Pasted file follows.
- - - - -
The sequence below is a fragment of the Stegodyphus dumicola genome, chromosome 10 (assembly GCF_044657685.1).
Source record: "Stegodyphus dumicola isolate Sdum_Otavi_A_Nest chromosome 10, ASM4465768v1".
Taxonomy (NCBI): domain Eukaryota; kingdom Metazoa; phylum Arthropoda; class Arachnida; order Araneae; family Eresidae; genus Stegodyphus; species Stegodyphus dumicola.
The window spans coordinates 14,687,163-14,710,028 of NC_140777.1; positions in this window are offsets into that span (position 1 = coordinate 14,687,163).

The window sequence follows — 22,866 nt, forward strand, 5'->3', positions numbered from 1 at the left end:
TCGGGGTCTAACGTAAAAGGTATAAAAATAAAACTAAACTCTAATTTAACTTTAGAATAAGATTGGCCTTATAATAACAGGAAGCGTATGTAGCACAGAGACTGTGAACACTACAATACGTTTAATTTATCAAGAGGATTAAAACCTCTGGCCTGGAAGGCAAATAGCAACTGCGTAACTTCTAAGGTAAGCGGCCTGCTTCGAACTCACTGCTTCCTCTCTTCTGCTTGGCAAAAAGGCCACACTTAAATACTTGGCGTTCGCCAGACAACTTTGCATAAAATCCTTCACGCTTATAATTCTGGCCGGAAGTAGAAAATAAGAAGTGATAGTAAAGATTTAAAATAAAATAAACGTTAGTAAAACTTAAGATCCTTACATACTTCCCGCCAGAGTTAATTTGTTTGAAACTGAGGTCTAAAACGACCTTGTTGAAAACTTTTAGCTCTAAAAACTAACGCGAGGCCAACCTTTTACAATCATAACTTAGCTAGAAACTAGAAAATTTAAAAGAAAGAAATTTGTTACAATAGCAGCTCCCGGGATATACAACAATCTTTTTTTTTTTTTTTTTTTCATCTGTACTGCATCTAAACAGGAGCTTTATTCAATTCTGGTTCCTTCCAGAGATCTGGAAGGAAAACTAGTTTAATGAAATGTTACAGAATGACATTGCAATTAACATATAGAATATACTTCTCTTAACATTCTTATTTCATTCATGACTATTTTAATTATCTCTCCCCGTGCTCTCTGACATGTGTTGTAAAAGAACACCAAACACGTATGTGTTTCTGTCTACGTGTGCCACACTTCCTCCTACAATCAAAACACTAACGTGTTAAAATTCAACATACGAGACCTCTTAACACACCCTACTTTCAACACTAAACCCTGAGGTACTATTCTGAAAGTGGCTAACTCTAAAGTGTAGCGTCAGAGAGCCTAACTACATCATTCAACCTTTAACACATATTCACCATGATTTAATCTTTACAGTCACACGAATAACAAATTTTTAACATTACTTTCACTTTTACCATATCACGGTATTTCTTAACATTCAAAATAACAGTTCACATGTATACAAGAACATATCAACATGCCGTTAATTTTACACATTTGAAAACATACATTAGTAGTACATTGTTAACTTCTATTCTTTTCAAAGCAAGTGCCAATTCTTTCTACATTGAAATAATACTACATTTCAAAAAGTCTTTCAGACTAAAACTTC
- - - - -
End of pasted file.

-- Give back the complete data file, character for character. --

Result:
The sequence below is a fragment of the Stegodyphus dumicola genome, chromosome 10 (assembly GCF_044657685.1).
Source record: "Stegodyphus dumicola isolate Sdum_Otavi_A_Nest chromosome 10, ASM4465768v1".
Taxonomy (NCBI): domain Eukaryota; kingdom Metazoa; phylum Arthropoda; class Arachnida; order Araneae; family Eresidae; genus Stegodyphus; species Stegodyphus dumicola.
The window spans coordinates 14,687,163-14,710,028 of NC_140777.1; positions in this window are offsets into that span (position 1 = coordinate 14,687,163).

The window sequence follows — 22,866 nt, forward strand, 5'->3', positions numbered from 1 at the left end:
TCGGGGTCTAACGTAAAAGGTATAAAAATAAAACTAAACTCTAATTTAACTTTAGAATAAGATTGGCCTTATAATAACAGGAAGCGTATGTAGCACAGAGACTGTGAACACTACAATACGTTTAATTTATCAAGAGGATTAAAACCTCTGGCCTGGAAGGCAAATAGCAACTGCGTAACTTCTAAGGTAAGCGGCCTGCTTCGAACTCACTGCTTCCTCTCTTCTGCTTGGCAAAAAGGCCACACTTAAATACTTGGCGTTCGCCAGACAACTTTGCATAAAATCCTTCACGCTTATAATTCTGGCCGGAAGTAGAAAATAAGAAGTGATAGTAAAGATTTAAAATAAAATAAACGTTAGTAAAACTTAAGATCCTTACATACTTCCCGCCAGAGTTAATTTGTTTGAAACTGAGGTCTAAAACGACCTTGTTGAAAACTTTTAGCTCTAAAAACTAACGCGAGGCCAACCTTTTACAATCATAACTTAGCTAGAAACTAGAAAATTTAAAAGAAAGAAATTTGTTACAATAGCAGCTCCCGGGATATACAACAATCTTTTTTTTTTTTTTTTTTTCATCTGTACTGCATCTAAACAGGAGCTTTATTCAATTCTGGTTCCTTCCAGAGATCTGGAAGGAAAACTAGTTTAATGAAATGTTACAGAATGACATTGCAATTAACATATAGAATATACTTCTCTTAACATTCTTATTTCATTCATGACTATTTTAATTATCTCTCCCCGTGCTCTCTGACATGTGTTGTAAAAGAACACCAAACACGTATGTGTTTCTGTCTACGTGTGCCACACTTCCTCCTACAATCAAAACACTAACGTGTTAAAATTCAACATACGAGACCTCTTAACACACCCTACTTTCAACACTAAACCCTGAGGTACTATTCTGAAAGTGGCTAACTCTAAAGTGTAGCGTCAGAGAGCCTAACTACATCATTCAACCTTTAACACATATTCACCATGATTTAATCTTTACAGTCACACGAATAACAAATTTTTAACATTACTTTCACTTTTACCATATCACGGTATTTCTTAACATTCAAAATAACAGTTCACATGTATACAAGAACATATCAACATGCCGTTAATTTTACACATTTGAAAACATACATTAGTAGTACATTGTTAACTTCTATTCTTTTCAAAGCAAGTGCCAATTCTTTCTACATTGAAATAATACTACATTTCAAAAAGTCTTTCAGACTAAAACTTC